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Pregnancy discrimination: Words versus deeds

Sexual harassment in the workplace has been the topic of the last year. Another troublesome niche in workplace gender inequality still gets less attention: it is subtle to overt pregnancy discrimination.

As a short-term disability, the months of pregnancy require prenatal appointments, added trips to the restroom and often lifting weight restrictions. When a request to stop lifting heavy boxes is denied or jokes about your size make you uncomfortable, start taking notes to document what is happening.

The fashion industry

A recent example comes from a fashion house of a designer lauded for inclusion and fundraising for anti-harassment efforts. According to a former employee, the work environment did not live up to the external image.

At six months of pregnancy, the sales director had to hear derogatory comments about her weight gain and answer questions about whether she was getting enough exercise. When she suffered from the swelling of preeclampsia, the comment was “Maybe dresses aren’t the best option, nobody should see those legs.” She asked to wear flats. Her employer objected.

She explained how she felt a target and began to document what was happening. After a c-section and concerns about breast-feeding, she asked to work part-time from home. The company asked her to return to the office full time. She could not and lost her job. Was it a termination or resignation? Not surprising, each party framed it differently, but the label may not matter based on an individual situation.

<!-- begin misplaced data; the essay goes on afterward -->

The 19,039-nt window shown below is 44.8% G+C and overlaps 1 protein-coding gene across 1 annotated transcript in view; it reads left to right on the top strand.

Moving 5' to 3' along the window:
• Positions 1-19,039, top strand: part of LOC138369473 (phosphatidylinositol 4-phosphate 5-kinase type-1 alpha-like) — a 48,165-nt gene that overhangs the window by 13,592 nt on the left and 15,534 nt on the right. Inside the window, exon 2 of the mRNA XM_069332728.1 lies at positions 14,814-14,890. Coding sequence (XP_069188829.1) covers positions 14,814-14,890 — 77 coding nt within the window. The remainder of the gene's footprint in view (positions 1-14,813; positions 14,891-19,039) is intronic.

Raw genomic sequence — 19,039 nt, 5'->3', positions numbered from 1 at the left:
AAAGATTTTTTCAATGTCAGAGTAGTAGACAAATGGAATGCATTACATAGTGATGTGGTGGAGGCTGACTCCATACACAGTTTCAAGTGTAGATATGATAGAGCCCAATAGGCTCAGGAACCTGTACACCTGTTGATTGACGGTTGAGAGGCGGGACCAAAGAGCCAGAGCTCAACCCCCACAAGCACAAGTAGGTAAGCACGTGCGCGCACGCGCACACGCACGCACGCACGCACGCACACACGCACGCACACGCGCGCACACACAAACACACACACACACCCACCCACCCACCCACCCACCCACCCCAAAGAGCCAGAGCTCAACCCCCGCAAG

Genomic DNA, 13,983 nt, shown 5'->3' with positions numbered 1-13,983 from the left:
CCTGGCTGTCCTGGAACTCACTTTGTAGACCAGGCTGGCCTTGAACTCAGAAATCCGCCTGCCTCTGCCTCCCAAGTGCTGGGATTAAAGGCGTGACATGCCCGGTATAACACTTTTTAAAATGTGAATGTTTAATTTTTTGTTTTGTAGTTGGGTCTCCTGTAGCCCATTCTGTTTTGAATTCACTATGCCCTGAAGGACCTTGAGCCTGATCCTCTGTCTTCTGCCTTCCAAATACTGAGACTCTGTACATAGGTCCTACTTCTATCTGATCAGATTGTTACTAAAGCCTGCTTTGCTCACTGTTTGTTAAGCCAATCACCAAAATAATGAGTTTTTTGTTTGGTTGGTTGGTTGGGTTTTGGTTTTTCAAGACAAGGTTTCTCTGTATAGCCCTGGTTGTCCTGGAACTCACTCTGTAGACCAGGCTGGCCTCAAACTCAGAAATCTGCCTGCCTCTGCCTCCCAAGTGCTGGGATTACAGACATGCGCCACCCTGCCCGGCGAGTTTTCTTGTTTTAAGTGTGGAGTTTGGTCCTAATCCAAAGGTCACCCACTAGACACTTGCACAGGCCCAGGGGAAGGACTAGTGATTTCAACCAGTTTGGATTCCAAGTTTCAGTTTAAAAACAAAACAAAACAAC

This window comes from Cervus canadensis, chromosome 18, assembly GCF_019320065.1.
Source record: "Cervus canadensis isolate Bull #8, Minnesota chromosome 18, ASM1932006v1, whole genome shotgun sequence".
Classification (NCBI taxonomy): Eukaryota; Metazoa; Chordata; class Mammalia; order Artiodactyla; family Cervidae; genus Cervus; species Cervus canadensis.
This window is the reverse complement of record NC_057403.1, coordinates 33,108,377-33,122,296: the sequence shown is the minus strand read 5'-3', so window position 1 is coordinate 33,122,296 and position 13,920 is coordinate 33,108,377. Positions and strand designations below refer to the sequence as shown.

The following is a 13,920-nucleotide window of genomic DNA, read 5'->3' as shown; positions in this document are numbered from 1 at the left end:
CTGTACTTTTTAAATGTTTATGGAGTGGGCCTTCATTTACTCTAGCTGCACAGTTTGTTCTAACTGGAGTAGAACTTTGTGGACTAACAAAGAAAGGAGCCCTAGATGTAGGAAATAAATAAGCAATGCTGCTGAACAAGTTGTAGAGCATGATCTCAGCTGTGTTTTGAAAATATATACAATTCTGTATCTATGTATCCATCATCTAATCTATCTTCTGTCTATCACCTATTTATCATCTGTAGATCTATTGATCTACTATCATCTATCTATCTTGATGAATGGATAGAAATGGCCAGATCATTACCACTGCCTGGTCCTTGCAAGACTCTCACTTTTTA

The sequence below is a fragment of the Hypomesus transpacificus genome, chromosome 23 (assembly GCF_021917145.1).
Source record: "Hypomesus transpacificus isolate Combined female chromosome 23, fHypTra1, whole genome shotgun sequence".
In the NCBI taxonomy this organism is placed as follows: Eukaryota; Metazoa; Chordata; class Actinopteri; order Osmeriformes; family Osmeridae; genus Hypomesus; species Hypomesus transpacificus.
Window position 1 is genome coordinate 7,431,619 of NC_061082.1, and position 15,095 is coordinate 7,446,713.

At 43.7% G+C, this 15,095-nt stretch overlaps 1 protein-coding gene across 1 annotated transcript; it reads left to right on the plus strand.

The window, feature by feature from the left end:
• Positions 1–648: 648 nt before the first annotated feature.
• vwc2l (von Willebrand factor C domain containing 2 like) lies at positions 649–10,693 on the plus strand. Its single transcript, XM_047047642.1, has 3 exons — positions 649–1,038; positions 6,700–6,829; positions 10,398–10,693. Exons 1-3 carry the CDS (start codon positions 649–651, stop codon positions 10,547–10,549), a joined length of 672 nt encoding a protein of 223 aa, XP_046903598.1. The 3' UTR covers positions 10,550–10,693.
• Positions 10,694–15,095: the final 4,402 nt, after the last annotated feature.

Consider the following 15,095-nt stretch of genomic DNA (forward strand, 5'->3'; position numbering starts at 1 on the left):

Was it an isolated incident? Reports from other employees indicate a systemic disdain for anyone taking time off for any type of medical leave.

Is this legal?

From 2010 to 2015, the Equal Employment Opportunity Commission received 31,000 pregnancy discrimination complaints. That may not fully reflect the problem because many women report fearing to request any accommodation in the first place.

What is pregnancy discrimination? It includes:

  • Refusing to hire an applicant because she is pregnant
  • Demoting or terminating a pregnant employee
  • Denying a mother the same job she had before taking parental leave
  • Treating a pregnant woman differently than other temporarily disables employees (denying a lifting restriction for a pregnant woman but allowing the same request to another employee recovering from a surgery)

Title VII includes the Pregnancy Discrimination Act of 1978. The PDA clarifies the prohibition on discrimination related to pregnancy, childbirth and related conditions. This federal legislation applies to all employers with more than 15 employees.

For larger employers with more than 50 employees, the FMLA guarantees 12 weeks of unpaid leave where your health benefits remain in place to care for a newborn or adopted child. This law also requires that you receive the same job when you return with the same pay and benefits.

The Americans with Disabilities Act prohibits discrimination related to disability. Recent changes added pregnancy-related impairments to the list that requires reasonable accommodations.

The only way to put a stop to pregnancy-related discrimination is to stand up. Find out how these federal laws and possibly state law protect your rights by sharing your concerns with an experienced employment law attorney.

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